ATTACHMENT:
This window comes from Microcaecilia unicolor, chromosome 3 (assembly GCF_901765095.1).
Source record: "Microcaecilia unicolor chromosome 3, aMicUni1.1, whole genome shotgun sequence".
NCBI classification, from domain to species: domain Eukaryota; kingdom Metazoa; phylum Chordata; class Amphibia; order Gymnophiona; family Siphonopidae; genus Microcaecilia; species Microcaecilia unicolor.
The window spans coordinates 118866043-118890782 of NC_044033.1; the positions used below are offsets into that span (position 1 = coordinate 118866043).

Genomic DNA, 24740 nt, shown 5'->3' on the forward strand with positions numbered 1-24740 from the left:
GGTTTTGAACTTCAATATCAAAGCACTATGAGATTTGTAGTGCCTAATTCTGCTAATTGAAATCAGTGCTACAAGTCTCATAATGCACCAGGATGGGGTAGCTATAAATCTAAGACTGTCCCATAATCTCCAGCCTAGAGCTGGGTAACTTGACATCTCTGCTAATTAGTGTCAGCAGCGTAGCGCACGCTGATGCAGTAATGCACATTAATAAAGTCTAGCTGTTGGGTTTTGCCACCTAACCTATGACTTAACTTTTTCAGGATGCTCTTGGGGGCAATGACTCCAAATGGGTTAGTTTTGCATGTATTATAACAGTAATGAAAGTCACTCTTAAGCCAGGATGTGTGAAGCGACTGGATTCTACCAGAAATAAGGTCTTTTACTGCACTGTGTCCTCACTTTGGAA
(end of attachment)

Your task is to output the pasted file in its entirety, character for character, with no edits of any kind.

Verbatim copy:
This window comes from Microcaecilia unicolor, chromosome 3 (assembly GCF_901765095.1).
Source record: "Microcaecilia unicolor chromosome 3, aMicUni1.1, whole genome shotgun sequence".
NCBI classification, from domain to species: domain Eukaryota; kingdom Metazoa; phylum Chordata; class Amphibia; order Gymnophiona; family Siphonopidae; genus Microcaecilia; species Microcaecilia unicolor.
The window spans coordinates 118866043-118890782 of NC_044033.1; the positions used below are offsets into that span (position 1 = coordinate 118866043).

Genomic DNA, 24740 nt, shown 5'->3' on the forward strand with positions numbered 1-24740 from the left:
GGTTTTGAACTTCAATATCAAAGCACTATGAGATTTGTAGTGCCTAATTCTGCTAATTGAAATCAGTGCTACAAGTCTCATAATGCACCAGGATGGGGTAGCTATAAATCTAAGACTGTCCCATAATCTCCAGCCTAGAGCTGGGTAACTTGACATCTCTGCTAATTAGTGTCAGCAGCGTAGCGCACGCTGATGCAGTAATGCACATTAATAAAGTCTAGCTGTTGGGTTTTGCCACCTAACCTATGACTTAACTTTTTCAGGATGCTCTTGGGGGCAATGACTCCAAATGGGTTAGTTTTGCATGTATTATAACAGTAATGAAAGTCACTCTTAAGCCAGGATGTGTGAAGCGACTGGATTCTACCAGAAATAAGGTCTTTTACTGCACTGTGTCCTCACTTTGGAA